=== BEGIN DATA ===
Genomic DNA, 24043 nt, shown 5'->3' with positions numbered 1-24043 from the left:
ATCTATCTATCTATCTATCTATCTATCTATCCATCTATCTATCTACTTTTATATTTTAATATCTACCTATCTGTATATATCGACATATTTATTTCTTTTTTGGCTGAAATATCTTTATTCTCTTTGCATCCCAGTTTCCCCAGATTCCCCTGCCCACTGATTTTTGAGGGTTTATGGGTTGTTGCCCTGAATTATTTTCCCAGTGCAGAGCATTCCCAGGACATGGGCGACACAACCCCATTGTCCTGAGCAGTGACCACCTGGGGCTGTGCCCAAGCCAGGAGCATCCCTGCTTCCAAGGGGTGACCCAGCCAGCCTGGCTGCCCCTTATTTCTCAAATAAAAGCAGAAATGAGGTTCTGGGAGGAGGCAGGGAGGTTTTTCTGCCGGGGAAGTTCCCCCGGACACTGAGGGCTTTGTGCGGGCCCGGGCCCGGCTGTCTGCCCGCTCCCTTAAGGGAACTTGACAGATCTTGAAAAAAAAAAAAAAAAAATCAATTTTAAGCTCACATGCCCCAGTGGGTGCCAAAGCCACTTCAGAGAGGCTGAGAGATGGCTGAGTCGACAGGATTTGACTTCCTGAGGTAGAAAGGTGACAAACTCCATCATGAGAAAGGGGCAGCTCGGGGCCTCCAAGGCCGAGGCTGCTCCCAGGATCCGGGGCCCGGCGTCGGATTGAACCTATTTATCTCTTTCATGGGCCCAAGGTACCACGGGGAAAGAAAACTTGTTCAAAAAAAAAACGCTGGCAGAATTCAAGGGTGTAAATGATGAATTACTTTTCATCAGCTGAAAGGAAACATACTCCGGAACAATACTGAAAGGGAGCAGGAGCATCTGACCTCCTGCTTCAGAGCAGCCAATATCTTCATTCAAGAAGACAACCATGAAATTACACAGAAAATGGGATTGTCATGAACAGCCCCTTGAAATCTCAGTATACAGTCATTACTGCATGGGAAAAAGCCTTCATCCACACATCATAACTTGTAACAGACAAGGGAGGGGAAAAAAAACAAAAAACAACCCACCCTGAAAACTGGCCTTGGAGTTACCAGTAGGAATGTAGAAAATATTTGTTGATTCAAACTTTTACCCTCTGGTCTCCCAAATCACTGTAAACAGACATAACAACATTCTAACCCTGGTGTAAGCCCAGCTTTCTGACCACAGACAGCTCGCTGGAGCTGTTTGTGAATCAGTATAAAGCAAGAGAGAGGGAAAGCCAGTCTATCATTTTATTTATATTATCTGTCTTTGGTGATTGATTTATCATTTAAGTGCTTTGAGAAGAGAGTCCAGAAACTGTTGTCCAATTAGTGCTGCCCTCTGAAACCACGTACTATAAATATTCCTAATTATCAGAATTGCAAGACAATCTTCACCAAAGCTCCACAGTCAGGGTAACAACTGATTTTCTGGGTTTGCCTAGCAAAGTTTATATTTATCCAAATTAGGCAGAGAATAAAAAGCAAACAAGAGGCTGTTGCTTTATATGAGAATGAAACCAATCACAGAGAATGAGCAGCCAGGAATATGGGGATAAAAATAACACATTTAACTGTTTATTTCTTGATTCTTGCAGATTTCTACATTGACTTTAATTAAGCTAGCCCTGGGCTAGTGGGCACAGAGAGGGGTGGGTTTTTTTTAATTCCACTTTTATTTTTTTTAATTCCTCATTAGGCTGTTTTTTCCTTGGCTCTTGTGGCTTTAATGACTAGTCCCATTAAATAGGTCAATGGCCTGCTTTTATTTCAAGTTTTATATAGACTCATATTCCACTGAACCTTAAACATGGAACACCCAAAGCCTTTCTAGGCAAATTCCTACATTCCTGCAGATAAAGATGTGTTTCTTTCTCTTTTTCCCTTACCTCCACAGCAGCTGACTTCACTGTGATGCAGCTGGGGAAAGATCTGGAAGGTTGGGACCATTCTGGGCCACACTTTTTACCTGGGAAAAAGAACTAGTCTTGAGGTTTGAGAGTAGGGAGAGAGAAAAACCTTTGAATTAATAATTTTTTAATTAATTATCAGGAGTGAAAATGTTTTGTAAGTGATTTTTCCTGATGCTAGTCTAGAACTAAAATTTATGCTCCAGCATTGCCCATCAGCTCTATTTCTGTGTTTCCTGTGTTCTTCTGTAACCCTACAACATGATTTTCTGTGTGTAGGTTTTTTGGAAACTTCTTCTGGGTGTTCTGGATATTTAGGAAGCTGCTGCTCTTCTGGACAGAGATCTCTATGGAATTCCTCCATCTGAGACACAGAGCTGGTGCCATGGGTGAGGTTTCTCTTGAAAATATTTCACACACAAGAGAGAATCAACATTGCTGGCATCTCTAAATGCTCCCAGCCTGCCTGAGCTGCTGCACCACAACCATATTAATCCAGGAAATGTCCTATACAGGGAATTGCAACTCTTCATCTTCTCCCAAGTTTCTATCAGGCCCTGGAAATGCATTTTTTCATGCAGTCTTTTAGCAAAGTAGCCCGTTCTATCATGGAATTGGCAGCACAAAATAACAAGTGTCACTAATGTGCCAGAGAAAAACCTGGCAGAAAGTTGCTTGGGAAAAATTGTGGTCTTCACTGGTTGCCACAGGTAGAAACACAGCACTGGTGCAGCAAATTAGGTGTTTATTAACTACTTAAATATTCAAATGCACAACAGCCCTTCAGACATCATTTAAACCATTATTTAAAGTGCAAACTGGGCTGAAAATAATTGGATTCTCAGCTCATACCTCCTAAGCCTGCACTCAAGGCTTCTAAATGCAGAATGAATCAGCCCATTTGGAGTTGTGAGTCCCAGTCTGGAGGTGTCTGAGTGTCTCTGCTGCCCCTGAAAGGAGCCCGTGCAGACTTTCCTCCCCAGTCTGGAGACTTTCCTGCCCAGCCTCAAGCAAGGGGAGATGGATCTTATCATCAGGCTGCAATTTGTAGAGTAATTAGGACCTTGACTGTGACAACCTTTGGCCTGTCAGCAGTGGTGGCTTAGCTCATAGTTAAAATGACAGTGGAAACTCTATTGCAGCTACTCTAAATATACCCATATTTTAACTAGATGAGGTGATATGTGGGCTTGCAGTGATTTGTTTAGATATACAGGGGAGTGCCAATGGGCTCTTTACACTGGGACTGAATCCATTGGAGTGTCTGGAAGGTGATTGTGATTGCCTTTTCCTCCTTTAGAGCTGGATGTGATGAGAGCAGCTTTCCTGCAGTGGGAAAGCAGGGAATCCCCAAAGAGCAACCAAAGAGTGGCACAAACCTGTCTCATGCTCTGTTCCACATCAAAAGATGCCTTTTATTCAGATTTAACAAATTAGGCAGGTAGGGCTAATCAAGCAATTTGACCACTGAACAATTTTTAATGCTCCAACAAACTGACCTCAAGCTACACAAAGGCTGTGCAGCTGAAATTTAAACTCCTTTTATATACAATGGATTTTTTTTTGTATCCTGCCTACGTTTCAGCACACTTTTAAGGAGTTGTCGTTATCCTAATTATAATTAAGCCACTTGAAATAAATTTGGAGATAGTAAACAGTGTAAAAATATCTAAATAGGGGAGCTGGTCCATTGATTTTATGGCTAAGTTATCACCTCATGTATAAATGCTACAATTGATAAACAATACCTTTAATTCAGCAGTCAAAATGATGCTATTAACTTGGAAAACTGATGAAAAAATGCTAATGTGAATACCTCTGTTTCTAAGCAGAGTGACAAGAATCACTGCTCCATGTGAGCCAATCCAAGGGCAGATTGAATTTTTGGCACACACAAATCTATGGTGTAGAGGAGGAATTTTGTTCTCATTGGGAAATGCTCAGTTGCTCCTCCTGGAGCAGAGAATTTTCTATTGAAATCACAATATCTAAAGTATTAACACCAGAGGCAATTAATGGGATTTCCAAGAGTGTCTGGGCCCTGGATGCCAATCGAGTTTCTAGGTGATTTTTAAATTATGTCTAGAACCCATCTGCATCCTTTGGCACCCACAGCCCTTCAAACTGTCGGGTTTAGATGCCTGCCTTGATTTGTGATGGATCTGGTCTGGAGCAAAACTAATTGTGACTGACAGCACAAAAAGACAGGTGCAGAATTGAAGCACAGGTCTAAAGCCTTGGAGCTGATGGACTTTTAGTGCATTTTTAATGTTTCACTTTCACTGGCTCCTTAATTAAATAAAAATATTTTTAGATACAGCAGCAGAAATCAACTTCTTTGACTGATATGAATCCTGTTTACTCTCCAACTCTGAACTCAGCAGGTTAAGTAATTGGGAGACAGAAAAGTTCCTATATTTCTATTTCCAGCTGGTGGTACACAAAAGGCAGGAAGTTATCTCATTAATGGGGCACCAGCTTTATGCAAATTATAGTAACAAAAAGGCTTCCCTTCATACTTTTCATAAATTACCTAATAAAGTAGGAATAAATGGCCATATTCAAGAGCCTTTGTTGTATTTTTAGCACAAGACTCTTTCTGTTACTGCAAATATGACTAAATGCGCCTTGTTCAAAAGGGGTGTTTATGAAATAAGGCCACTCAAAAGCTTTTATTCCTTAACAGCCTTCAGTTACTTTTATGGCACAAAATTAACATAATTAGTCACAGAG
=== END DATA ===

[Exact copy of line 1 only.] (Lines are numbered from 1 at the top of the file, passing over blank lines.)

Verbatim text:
Genomic DNA, 24043 nt, shown 5'->3' with positions numbered 1-24043 from the left: